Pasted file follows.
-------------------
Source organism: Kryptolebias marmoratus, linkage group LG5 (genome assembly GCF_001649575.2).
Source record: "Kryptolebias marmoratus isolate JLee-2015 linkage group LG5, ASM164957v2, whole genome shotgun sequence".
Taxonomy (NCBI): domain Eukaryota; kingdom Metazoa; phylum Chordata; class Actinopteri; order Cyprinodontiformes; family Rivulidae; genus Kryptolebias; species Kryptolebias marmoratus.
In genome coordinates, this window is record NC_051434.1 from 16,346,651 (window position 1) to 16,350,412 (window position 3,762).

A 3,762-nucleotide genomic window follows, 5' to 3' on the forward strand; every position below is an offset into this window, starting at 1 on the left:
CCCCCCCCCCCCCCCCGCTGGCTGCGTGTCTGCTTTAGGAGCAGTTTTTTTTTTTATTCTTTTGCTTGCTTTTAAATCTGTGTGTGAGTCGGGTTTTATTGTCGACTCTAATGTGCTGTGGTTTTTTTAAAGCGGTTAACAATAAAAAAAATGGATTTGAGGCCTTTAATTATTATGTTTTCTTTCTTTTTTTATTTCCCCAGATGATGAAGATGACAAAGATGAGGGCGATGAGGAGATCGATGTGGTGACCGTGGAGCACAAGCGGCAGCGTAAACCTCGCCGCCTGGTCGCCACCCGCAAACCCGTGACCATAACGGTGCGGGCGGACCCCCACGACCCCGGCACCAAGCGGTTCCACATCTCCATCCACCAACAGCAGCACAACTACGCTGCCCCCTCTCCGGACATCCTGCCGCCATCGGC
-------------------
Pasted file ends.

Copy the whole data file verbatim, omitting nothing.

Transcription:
Source organism: Kryptolebias marmoratus, linkage group LG5 (genome assembly GCF_001649575.2).
Source record: "Kryptolebias marmoratus isolate JLee-2015 linkage group LG5, ASM164957v2, whole genome shotgun sequence".
Taxonomy (NCBI): domain Eukaryota; kingdom Metazoa; phylum Chordata; class Actinopteri; order Cyprinodontiformes; family Rivulidae; genus Kryptolebias; species Kryptolebias marmoratus.
In genome coordinates, this window is record NC_051434.1 from 16,346,651 (window position 1) to 16,350,412 (window position 3,762).

A 3,762-nucleotide genomic window follows, 5' to 3' on the forward strand; every position below is an offset into this window, starting at 1 on the left:
CCCCCCCCCCCCCCCCGCTGGCTGCGTGTCTGCTTTAGGAGCAGTTTTTTTTTTTATTCTTTTGCTTGCTTTTAAATCTGTGTGTGAGTCGGGTTTTATTGTCGACTCTAATGTGCTGTGGTTTTTTTAAAGCGGTTAACAATAAAAAAAATGGATTTGAGGCCTTTAATTATTATGTTTTCTTTCTTTTTTTATTTCCCCAGATGATGAAGATGACAAAGATGAGGGCGATGAGGAGATCGATGTGGTGACCGTGGAGCACAAGCGGCAGCGTAAACCTCGCCGCCTGGTCGCCACCCGCAAACCCGTGACCATAACGGTGCGGGCGGACCCCCACGACCCCGGCACCAAGCGGTTCCACATCTCCATCCACCAACAGCAGCACAACTACGCTGCCCCCTCTCCGGACATCCTGCCGCCATCGGC